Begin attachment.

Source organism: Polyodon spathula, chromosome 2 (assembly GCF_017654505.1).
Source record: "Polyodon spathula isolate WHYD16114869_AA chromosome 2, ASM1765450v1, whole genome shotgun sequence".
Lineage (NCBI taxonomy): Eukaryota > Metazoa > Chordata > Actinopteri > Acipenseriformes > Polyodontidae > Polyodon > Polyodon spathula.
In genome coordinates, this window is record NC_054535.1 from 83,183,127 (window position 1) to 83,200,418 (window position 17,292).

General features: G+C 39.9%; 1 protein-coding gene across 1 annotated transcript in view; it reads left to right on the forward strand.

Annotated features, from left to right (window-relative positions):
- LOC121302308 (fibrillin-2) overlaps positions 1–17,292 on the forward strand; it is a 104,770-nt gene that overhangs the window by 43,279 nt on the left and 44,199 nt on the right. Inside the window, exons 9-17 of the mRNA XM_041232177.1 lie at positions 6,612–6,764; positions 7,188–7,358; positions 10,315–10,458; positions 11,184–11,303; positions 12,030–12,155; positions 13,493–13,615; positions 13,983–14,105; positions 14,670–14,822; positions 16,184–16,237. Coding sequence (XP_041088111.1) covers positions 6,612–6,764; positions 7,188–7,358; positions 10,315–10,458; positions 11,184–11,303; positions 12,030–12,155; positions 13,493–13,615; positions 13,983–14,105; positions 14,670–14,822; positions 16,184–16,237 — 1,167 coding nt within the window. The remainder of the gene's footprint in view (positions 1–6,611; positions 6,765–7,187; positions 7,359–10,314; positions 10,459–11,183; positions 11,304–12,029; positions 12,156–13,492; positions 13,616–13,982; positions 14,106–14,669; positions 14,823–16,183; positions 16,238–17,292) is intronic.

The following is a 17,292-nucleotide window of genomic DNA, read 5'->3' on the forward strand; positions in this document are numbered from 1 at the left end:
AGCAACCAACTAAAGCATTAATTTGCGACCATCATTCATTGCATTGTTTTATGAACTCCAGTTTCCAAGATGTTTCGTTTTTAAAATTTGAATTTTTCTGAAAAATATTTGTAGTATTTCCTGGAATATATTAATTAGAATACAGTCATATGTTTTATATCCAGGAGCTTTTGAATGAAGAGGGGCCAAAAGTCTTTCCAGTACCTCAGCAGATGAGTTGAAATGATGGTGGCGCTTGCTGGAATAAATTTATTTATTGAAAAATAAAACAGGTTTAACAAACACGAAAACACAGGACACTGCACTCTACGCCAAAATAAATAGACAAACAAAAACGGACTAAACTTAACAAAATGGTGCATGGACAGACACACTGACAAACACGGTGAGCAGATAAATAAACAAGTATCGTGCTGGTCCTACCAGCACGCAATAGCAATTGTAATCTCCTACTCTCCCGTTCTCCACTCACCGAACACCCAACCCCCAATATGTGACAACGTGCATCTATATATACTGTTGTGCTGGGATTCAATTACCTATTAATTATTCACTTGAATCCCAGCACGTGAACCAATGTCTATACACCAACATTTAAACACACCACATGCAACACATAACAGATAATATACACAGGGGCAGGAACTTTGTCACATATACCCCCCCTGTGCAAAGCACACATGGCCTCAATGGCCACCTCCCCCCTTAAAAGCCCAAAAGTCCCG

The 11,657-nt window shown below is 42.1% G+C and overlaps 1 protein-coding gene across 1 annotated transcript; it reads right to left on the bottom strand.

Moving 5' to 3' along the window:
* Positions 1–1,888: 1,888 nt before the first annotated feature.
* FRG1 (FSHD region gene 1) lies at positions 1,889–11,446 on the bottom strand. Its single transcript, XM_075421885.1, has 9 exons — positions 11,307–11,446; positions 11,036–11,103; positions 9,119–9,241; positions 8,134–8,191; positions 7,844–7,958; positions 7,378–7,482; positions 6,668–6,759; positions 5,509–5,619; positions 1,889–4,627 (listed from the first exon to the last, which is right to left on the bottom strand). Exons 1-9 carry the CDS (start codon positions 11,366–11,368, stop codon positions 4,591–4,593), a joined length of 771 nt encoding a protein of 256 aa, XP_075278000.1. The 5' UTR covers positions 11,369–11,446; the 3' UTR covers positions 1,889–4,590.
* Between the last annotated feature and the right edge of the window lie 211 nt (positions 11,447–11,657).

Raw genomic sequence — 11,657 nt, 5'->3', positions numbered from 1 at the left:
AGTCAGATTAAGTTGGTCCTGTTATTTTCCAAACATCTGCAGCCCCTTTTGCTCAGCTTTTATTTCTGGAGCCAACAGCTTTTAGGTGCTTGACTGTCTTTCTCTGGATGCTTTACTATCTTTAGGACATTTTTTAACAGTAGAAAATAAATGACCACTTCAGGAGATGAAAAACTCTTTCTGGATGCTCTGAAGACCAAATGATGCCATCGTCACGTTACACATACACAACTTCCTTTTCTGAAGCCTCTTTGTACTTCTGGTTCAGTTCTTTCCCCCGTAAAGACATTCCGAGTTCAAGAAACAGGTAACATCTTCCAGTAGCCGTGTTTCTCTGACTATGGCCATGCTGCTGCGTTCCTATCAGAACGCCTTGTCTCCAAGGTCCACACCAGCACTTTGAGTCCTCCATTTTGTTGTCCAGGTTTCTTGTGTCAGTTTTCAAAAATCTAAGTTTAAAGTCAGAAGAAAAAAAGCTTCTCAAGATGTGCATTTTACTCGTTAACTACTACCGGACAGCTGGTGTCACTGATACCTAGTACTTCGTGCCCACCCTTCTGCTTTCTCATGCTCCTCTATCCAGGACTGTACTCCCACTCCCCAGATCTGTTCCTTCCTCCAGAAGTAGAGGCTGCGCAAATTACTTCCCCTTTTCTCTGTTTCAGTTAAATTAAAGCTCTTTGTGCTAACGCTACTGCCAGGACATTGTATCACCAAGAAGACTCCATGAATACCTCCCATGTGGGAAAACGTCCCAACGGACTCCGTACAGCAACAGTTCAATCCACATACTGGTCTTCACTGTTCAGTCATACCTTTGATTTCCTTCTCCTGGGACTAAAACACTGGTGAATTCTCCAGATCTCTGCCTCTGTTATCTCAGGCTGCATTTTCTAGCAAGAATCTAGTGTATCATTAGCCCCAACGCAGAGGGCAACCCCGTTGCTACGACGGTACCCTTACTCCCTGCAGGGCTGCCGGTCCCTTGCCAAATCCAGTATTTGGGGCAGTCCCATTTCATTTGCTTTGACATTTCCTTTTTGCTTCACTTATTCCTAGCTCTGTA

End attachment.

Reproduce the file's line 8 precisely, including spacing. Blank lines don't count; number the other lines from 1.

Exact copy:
The following is a 17,292-nucleotide window of genomic DNA, read 5'->3' on the forward strand; positions in this document are numbered from 1 at the left end: